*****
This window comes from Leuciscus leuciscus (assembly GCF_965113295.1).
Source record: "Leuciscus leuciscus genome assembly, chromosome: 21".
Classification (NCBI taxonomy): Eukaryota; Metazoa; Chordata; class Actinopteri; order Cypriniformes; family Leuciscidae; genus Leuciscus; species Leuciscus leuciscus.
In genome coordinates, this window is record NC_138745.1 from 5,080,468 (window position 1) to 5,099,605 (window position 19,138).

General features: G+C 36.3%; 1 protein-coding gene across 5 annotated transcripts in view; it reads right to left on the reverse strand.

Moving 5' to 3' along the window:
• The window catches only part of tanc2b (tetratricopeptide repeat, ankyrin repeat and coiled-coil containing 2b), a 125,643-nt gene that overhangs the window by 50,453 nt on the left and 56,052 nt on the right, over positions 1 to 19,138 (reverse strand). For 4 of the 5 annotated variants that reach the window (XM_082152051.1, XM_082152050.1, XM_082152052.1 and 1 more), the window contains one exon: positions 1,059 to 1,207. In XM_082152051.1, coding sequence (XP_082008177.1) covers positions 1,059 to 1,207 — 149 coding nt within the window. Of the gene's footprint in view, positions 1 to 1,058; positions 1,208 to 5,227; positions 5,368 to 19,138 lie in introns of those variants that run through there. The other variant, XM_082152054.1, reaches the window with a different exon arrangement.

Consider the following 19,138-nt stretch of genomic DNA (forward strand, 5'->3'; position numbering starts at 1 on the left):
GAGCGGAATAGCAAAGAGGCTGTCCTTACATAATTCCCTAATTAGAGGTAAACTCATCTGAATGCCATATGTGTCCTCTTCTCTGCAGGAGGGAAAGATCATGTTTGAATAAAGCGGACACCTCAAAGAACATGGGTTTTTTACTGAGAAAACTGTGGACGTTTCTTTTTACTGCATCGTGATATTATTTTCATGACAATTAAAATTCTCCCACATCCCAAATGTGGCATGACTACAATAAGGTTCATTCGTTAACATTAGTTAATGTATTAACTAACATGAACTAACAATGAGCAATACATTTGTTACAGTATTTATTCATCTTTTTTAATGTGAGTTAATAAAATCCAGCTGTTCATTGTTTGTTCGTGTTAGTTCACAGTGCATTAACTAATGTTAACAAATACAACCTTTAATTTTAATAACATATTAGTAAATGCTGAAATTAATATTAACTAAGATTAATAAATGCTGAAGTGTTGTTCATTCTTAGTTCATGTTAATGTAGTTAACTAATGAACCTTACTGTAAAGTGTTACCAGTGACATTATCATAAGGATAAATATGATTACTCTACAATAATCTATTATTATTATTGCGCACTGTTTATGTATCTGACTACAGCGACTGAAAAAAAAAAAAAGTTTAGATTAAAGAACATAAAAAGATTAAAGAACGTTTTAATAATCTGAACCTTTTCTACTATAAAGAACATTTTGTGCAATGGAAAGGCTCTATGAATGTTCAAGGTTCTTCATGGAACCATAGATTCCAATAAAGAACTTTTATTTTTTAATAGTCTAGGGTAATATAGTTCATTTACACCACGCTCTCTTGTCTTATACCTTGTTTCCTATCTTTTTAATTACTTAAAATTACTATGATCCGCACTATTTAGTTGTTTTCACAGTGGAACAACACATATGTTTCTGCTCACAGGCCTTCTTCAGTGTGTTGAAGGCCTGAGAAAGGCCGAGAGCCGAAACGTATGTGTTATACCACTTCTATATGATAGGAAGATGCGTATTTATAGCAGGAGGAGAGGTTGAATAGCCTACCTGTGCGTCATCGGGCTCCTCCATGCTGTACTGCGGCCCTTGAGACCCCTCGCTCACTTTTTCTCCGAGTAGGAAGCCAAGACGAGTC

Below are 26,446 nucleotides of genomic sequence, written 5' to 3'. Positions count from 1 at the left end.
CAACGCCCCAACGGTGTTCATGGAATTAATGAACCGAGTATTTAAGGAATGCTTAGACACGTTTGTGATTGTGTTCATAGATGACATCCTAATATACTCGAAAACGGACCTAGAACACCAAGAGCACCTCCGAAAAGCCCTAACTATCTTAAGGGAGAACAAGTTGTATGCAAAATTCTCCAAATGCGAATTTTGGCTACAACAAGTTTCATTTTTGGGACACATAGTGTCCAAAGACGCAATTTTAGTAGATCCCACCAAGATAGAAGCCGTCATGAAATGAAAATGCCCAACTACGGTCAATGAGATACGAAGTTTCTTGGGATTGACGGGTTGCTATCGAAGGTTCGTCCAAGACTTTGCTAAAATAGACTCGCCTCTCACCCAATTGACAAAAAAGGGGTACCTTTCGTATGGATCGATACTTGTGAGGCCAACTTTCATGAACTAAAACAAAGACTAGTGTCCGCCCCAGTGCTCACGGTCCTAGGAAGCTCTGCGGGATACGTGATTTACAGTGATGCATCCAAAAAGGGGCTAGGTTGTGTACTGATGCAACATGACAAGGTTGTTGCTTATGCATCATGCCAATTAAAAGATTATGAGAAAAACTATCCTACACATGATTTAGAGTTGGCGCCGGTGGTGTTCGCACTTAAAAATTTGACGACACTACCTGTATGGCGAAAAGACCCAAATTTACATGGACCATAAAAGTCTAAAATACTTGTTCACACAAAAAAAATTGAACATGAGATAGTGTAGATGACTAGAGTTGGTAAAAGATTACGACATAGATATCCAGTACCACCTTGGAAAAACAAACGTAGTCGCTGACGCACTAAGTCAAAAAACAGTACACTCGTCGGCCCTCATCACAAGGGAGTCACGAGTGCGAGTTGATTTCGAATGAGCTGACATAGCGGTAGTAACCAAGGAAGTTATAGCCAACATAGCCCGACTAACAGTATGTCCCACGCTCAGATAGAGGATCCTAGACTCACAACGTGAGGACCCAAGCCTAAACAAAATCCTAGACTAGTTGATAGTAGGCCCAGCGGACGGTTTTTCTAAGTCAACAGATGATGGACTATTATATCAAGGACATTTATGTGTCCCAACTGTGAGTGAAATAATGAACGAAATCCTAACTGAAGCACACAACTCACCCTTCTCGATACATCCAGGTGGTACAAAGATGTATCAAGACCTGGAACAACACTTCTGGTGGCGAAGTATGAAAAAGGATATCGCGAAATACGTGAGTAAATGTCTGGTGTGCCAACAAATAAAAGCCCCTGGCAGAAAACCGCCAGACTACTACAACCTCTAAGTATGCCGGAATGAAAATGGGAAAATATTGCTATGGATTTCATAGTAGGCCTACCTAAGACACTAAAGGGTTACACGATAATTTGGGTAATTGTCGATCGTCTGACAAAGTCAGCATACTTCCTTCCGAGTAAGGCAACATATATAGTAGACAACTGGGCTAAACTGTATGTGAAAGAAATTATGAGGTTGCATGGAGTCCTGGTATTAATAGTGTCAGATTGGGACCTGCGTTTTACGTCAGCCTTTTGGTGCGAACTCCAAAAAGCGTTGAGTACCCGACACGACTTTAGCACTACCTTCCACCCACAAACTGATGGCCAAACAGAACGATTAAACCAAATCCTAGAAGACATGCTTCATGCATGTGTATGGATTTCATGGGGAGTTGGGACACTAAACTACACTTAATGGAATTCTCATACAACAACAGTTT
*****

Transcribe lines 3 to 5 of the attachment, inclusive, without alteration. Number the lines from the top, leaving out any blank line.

Classification (NCBI taxonomy): Eukaryota; Metazoa; Chordata; class Actinopteri; order Cypriniformes; family Leuciscidae; genus Leuciscus; species Leuciscus leuciscus.
In genome coordinates, this window is record NC_138745.1 from 5,080,468 (window position 1) to 5,099,605 (window position 19,138).

General features: G+C 36.3%; 1 protein-coding gene across 5 annotated transcripts in view; it reads right to left on the reverse strand.